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New Rules for Archon Genomics X Prize

Competition kicks off in 2013 with Medco as presenting sponsor.

By Kevin Davies

November 15, 2011 | The Archon Genomics X Prize, which offers a $10 million purse for a significant breakthrough in the whole genome sequencing of 100 genomes, has announced adjustments to its rules, criteria, and timing, as well as officially welcoming a major new sponsor—Medco Health Solutions.

The new competition will kick off on January 3, 2013, and end 30 days later. If there is no grand prize winner, the purse will be split between category winners for accuracy, completeness and haplotype phasing. “Although most races can only have one winner, we believe that after this race, the competition will benefit and entire industry,” wrote X PRIZE Foundation executives Larry Kedes and Grant Campany in a Nature Genetics commentary detailing the new rules.

Launched in 2006 to great fanfare, the original competition rules stated that entrants had to sequence 100 human genomes in ten days or less at $10,000/genome to very high accuracy. The prize was initially funded by a Canadian diamond hunter named Stewart Blusson and his wife Marilyn. Further funding was supplied by genome sequencing pioneer J. Craig Venter, who in 2003 pledged $500,000 from his foundation for a major breakthrough in next-generation sequencing.

But only eight organizations registered to compete, including 454 Life Sciences, ZS Genetics, and an offshoot of George Church’s Personal Genome Project. Some observers suggested that the stringency of the rules might have deterred groups from entering.

“I hope this is the beginning of a new race for the human genome,” said Ryan Phelan, the president and founder of DNA Direct by Medco. “Getting a medical grade genome is essential in translating the human genome into clinical practice.”

Making the Grade

In the announcement made last month, the X Prize Foundation announced several key changes to the structure of the competition.

First, the competition rules have relaxed in some cases, tightened in others. Teams will be judged on accuracy, cost, speed and completeness of genome sequencing. The organizers believe that “the competition’s audacious target criteria for accuracy and completeness of sequencing could define for the first time a ‘medical grade’ genome.”

Teams are now given 30 days to sequence the genomes of the 100 subjects, but the cost has been cut to $1,000 or less per genome, a reflection that mainstream NGS platforms are already well under the original $10,000 X PRIZE threshold. The genomes must be sequenced to an overall accuracy of 99.9999%, or no more than one error per million base pairs.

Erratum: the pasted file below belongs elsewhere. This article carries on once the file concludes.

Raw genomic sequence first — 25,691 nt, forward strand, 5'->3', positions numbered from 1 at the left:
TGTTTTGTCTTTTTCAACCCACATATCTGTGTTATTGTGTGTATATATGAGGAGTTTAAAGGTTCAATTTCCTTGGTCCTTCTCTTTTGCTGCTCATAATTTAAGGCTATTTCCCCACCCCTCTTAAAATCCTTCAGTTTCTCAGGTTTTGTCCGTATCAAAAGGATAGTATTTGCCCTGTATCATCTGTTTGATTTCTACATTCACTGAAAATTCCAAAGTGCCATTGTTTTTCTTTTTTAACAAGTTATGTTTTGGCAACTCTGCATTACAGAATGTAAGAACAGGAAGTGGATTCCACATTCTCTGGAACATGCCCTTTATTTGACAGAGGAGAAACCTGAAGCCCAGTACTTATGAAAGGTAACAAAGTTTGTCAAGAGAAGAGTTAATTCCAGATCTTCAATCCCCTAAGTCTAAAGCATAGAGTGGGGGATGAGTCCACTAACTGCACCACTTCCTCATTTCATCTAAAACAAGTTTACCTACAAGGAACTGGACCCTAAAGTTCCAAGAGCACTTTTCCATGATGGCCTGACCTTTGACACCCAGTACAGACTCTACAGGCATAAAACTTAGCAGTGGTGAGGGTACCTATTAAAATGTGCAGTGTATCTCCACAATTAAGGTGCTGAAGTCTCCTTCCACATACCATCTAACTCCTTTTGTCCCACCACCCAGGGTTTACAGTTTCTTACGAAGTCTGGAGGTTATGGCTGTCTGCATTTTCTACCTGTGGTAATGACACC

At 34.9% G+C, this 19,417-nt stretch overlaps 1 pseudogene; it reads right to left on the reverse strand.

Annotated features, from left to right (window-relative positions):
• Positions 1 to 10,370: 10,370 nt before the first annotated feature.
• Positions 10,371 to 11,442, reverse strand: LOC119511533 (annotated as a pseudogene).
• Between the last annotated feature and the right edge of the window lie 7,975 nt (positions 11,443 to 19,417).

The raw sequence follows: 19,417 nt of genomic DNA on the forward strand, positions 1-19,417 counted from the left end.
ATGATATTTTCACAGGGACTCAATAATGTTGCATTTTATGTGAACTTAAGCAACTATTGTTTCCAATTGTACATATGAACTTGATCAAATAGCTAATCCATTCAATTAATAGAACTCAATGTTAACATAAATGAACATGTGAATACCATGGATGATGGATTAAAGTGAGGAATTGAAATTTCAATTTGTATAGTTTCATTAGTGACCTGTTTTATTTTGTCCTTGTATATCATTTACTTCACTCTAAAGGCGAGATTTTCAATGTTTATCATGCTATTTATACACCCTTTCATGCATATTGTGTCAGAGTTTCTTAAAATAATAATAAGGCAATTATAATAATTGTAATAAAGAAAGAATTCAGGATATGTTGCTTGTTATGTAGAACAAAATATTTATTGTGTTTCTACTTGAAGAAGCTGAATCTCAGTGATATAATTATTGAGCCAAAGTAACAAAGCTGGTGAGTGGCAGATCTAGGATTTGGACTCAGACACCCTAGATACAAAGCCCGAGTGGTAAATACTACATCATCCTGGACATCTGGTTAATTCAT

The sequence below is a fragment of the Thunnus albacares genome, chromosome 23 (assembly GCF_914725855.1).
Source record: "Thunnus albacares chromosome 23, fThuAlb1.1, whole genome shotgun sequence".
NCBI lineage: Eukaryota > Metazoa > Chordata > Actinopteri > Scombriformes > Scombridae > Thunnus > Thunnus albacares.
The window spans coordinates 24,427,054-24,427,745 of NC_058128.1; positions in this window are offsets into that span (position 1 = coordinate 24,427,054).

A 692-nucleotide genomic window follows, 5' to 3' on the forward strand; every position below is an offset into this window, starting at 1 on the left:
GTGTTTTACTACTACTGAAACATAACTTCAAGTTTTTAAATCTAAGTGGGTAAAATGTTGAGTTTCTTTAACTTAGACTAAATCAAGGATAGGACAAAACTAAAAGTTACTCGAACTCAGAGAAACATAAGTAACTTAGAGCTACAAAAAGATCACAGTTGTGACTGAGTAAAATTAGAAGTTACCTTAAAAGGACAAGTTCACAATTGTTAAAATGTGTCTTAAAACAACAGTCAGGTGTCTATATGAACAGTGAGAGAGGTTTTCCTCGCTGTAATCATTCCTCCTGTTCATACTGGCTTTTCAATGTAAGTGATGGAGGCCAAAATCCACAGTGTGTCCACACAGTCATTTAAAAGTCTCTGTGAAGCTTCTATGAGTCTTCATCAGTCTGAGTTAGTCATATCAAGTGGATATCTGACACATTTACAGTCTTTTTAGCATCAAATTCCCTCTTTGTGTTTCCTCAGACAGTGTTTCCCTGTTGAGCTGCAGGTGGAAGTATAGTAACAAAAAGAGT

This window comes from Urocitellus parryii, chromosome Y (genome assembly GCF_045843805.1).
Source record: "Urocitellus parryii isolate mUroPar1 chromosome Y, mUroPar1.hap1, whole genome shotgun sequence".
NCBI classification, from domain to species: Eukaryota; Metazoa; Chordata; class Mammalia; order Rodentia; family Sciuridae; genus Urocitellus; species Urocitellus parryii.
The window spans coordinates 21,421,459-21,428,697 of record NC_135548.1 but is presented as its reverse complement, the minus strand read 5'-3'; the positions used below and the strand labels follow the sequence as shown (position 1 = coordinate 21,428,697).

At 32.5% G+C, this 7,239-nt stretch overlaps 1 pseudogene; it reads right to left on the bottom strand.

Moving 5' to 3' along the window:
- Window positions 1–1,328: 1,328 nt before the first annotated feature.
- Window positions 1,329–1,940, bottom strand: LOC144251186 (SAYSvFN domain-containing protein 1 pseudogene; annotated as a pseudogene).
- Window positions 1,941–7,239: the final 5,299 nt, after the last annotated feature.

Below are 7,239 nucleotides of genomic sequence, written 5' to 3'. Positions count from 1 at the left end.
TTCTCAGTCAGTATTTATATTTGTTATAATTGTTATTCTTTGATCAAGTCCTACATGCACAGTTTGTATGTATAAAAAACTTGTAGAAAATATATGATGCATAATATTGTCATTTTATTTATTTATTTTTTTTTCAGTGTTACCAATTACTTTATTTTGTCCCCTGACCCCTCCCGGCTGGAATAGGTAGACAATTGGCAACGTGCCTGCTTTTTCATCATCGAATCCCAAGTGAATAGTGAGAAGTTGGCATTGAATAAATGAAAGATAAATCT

Second, the pharmacy benefits manager Medco Health Solutions, has joined as the competition’s presenting sponsor. The prize will now be known as the Archon Genomics X PRIZE presented by Medco. Medco Research Institute president Felix Frueh said that the new prize “is the game changer that’s needed to reach that final mile and transform the full promise of genomic research into practical clinical care.”

Third, the 100 genomes to be sequenced will be those of volunteering (and consented) centenarians, rather than the eclectic group of celebrities, scientists and other volunteers originally envisioned. These centenarians, or the ‘Medco 100 Over 100,’ are, in the words of the X PRIZE press release, “donating their genome to this competition in order to further medical science.”

“Our goal is to assemble an ethnically diverse group of ‘genomic pioneers’ who are at least 105 years of age,” said Campany, senior director of the genomics X prize. “Such individuals who have evaded all of the common diseases associated with aging are effectively supercontrols whose genomes deserve to be scrutinized in contrast to the genotypes of the many disease cohorts currently under investigation,” commented the editors of Nature Genetics.

The sequencing results will be compiled into a public database (such as dbGaP), raising the notion that the resulting data might help elucidate the presence of so-called ‘wellness’ genes. It should be noted, however, that several other initiatives to parse the genomes of centenarians are already underway. For example, Complete Genomics and Scripps Health announced earlier this month that they will collaborate on a project to sequence the genomes of 1,000 ‘wellderly’ individuals.

Medco’s Phelan said the company has been “driving innovation around personalized medicine for at least five years,” particularly in the area of genetic testing and pharmacogenomics. “Medco was one of the first, and is still one of the only, Fortune 500 companies, to really embrace personalized medicine to this degree,” says Phelan.

With the rapid developments in genome sequencing and interpretation, “Our sense was that we could help move the needle in this area. How could we not help usher in this new era of personalized medicine?...

“Hopefully we’ll see a big explosion in the bioinformatics, getting this information then how do we interpret it? That’s the biggest white space.”   

This article also appeared in the November-December 2011 issue of Bio-IT World magazine. Subscribe today!

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